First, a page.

Finally, Herbert A. Simon's essay, "Bandwagon and underdog effects and the possibility of election predictions", published in 1954 in Public Opinion Quarterly,[9] has been cited as a predecessor to the concept we now know as critical mass.

Logic of collective action and common good[edit]

Critical mass and the theories behind it help us to understand aspects of humans as they act and interact in a larger social setting. Certain theories, such as Mancur Olson's Logic of Collective Action[10] or Garrett Hardin's Tragedy of the Commons,[11] work to help us understand why humans do or adopt certain things which are beneficial to them, or, more importantly, why they do not. Much of this reasoning has to do with individual interests trumping that which is best for the collective whole, which may not be obvious at the time.

Oliver, Marwell, and Teixeira tackle this subject in relation to critical theory in a 1985 article published in the American Journal of Sociology.[12] In their essay, they define that action in service of a public good as "collective action". "Collective Action" is beneficial to all, regardless of individual contribution. By their definition, then, "critical mass" is the small segment of a societal system that does the work or action required to achieve the common good. The "Production Function" is the correlation between resources, or what individuals give in an effort to achieve public good, and the achievement of that good. Such function can be decelerating, where there is less utility per unit of resource, and in such a case, resource can taper off. On the other hand, the function can be accelerating, where the more resources that are used the bigger the payback. "Heterogeneity" is also important to the achievement of a common good. Variations (heterogeneity) in the value individuals put on a common good or the effort and resources people give is beneficial, because if certain people stand to gain more, they are willing to give or pay more.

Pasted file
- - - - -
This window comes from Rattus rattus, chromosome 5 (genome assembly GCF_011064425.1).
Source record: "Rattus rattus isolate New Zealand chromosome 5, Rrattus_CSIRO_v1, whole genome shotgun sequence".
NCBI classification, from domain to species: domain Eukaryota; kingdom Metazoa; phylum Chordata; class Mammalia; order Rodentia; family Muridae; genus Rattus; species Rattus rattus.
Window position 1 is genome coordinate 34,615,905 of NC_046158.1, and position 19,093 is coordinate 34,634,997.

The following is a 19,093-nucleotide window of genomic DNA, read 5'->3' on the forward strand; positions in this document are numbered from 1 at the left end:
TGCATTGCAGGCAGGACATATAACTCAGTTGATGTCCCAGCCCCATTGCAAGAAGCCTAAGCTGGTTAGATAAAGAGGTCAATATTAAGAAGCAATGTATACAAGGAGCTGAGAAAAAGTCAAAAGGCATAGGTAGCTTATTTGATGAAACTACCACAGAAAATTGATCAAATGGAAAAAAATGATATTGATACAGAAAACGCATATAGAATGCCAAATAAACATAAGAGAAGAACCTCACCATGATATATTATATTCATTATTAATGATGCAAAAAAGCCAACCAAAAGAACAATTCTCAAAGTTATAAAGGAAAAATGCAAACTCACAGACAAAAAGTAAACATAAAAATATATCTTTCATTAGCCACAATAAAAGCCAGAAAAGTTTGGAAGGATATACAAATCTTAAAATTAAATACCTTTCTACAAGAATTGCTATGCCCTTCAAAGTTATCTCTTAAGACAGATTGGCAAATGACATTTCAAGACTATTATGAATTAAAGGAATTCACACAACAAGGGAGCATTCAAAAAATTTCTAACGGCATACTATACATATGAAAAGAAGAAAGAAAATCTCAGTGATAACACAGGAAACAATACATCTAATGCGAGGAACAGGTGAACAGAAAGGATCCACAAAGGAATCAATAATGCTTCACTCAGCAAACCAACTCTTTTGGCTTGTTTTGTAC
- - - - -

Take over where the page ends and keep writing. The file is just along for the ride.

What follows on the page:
Gender politics[edit]

Critical mass theory in gender politics and collective political action is defined as the critical number of personnel needed to affect policy and make a change not as the token but as an influential body.[13] This number has been placed at 30%, before women are able to make a substantial difference in politics.[14][15] However, other research suggests lower numbers of women working together in legislature can also affect political change.[16][17] Kathleen Bratton goes so far as to say that women, in legislatures where they make up less than 15% of the membership, may actually be encouraged to develop legislative agendas that are distinct from those of their male colleagues.[18] Others argue that we should look more closely at parliamentary and electoral systems instead of critical mass.[19][20]

Interactive media[edit]